Islam is the state religion. Non-Muslims have the right to worship, though they are banned from proselytizing. Non-Muslim religious organizations must register with the government. The Ministry of Awqaf (Religious Charitable Bequests) and Religious Affairs distributes standardized texts for mosque sermons and expects imams to stay within the outlines of these texts. The government restricts academic freedom by preventing the publication of material on politically sensitive topics.


E. Associational and Organizational Rights: 3 / 12

The right to peaceful assembly within limits is provided for by the basic law. However, all public gatherings require official permission, and the government has the authority to prevent organized public meetings without any appeal process.

After mass protests in 2011 calling for economic and political reforms, the sultan promised new jobs, an increase in social benefits, and measures to address government corruption. After the government was slow to implement the promised economic and political reforms, new protests erupted in 2012, leading to further crackdowns and arrests. By the end of 2012, more than 30 activists, writers, and bloggers had been arrested or detained, though most had been released by July 2013.

In August 2013, demonstrations were held in the town of Liwa to protest industrial pollution emanating from the Port of Sohar. Security forces used tear gas to disperse demonstrators. Among the protesters was Shura Council member Talib al-Mamari.

The basic law allows the formation of nongovernmental organizations, but civic life remains limited. The government has not permitted the establishment of independent human rights organizations and generally uses the registration and licensing process to block the formation of groups that are seen as a threat to stability.

Oman’s 2003 labor law allows workers to select a committee to represent their interests but prevents them from organizing unions. Additional labor reforms enacted in 2006 brought a number of improvements, including protections for union activity, collective bargaining, and strikes. However, legal protections for Oman’s 1.5 million migrant workers remain inadequate, and domestic servants are particularly vulnerable to abuse. In March 2013, several thousand migrant laborers working on an expansion project of the Muscat Airport went on strike to protest unsafe working conditions after a worker died on the job. The strike ended after one day when the contracting company agreed to improve safety conditions. In September, a four-day strike of over 9,000 foreign workers employed by an Omani construction company ended with the workers receiving higher base pay and improved working conditions. In October, teachers from several hundred schools throughout Oman went on strike demanding the creation of a teacher’s union, increased pay and benefits, and improved working conditions. Most teachers went back to work despite their demands not being met.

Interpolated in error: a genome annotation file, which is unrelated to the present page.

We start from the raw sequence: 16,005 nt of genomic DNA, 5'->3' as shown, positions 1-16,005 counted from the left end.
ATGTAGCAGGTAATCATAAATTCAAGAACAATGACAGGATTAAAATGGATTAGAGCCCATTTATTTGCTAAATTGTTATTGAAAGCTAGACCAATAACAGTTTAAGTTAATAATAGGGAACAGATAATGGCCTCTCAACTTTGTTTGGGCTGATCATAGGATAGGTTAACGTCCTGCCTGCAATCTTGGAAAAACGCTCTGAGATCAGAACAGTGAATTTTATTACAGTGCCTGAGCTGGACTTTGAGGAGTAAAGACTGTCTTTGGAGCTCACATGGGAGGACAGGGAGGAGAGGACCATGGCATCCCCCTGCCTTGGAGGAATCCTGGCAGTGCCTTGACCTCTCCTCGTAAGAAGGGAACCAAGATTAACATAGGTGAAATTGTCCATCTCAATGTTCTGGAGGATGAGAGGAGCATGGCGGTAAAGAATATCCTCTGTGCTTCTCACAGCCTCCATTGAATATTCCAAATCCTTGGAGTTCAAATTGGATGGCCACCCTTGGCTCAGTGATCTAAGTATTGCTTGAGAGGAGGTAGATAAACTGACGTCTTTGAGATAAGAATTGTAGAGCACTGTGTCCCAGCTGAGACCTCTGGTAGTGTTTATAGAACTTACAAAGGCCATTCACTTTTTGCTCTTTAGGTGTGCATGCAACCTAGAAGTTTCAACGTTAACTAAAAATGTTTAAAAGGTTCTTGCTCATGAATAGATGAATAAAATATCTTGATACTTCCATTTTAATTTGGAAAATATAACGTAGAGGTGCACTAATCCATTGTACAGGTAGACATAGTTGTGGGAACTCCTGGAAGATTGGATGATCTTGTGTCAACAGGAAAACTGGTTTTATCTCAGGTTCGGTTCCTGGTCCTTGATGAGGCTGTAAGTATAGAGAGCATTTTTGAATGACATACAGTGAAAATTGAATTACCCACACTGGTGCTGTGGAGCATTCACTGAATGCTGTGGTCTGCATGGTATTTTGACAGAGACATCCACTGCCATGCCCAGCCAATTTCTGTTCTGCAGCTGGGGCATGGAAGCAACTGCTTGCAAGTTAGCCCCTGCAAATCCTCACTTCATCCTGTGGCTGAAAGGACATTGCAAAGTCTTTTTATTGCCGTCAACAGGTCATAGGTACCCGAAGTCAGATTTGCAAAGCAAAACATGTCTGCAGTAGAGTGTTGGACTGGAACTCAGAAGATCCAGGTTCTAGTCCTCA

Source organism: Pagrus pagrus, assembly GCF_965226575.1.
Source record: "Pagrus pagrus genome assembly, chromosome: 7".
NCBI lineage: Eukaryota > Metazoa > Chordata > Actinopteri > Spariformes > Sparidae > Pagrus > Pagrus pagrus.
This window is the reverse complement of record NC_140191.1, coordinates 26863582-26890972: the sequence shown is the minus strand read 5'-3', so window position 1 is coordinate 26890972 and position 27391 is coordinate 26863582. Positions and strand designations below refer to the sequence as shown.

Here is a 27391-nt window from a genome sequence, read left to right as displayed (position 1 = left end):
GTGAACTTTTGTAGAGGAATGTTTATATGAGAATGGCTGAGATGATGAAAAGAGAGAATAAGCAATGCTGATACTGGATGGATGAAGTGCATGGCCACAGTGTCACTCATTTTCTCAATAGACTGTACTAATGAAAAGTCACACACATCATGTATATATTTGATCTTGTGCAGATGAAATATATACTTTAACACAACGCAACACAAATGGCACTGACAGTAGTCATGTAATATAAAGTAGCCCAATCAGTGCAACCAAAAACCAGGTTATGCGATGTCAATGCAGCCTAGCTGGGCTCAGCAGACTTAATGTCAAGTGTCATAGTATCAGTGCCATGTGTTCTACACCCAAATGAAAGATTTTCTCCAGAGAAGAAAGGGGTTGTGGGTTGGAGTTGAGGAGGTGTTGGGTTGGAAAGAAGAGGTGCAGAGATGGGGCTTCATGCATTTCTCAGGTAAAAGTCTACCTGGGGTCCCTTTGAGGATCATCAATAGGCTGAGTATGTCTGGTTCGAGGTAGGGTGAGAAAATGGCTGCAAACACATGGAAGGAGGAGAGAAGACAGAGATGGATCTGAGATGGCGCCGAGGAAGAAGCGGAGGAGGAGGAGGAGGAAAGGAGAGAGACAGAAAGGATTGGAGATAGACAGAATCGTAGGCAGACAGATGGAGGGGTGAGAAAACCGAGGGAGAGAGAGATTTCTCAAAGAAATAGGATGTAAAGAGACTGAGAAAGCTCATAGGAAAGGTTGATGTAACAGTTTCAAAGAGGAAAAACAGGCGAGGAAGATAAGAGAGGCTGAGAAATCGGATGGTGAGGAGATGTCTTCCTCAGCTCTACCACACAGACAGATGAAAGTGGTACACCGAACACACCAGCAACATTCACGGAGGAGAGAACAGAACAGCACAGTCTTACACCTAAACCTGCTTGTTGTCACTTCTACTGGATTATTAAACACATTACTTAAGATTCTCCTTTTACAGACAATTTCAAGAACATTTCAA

F. Rule of Law: 4 / 16

The judiciary is not independent and remains subordinate to the sultan and the Ministry of Justice. Sharia (Islamic law) is the source of all legislation, and Sharia Court Departments within the civil court system are responsible for family-law matters, such as divorce and inheritance. In less populated areas, tribal laws and customs are frequently used to adjudicate disputes. The authorities do not regularly follow requirements to obtain court orders to hold suspects in pretrial detention. The penal code contains vague provisions for offenses against national security, and such charges are prosecuted before the State Security Court, which usually holds proceedings that are closed to the public. Prisons are not accessible to independent monitors, but former prisoners report overcrowding.


G. Personal Autonomy and Individual Rights: 5 / 16

The 1996 Basic Law banned discrimination on the basis of sex, religion, ethnicity, and social class. Omani law does not protect noncitizens from discrimination. Foreign workers risk deportation if they abandon their contracts without documentation releasing them from their previous employment agreement. Under these regulations, employers can effectively keep workers from switching jobs and hold them in conditions susceptible to exploitation.

Although the basic law prohibits discrimination on the basis of sex, women suffer from legal and social discrimination. Oman’s personal status law, based on Sharia, favors the rights of men over those of women in marriage, divorce, inheritance, and child custody. According to official statistics, women constitute a very small percentage of the total labor force in Oman. Homosexual acts are illegal in Oman. Despite a 2008 antitrafficking law, Oman remains a destination and transit country for the trafficking of women and men.


Scoring Key: X / Y (Z)

X = Score Received

Y = Best Possible Score

Z = Change from Previous Year

Full Methodology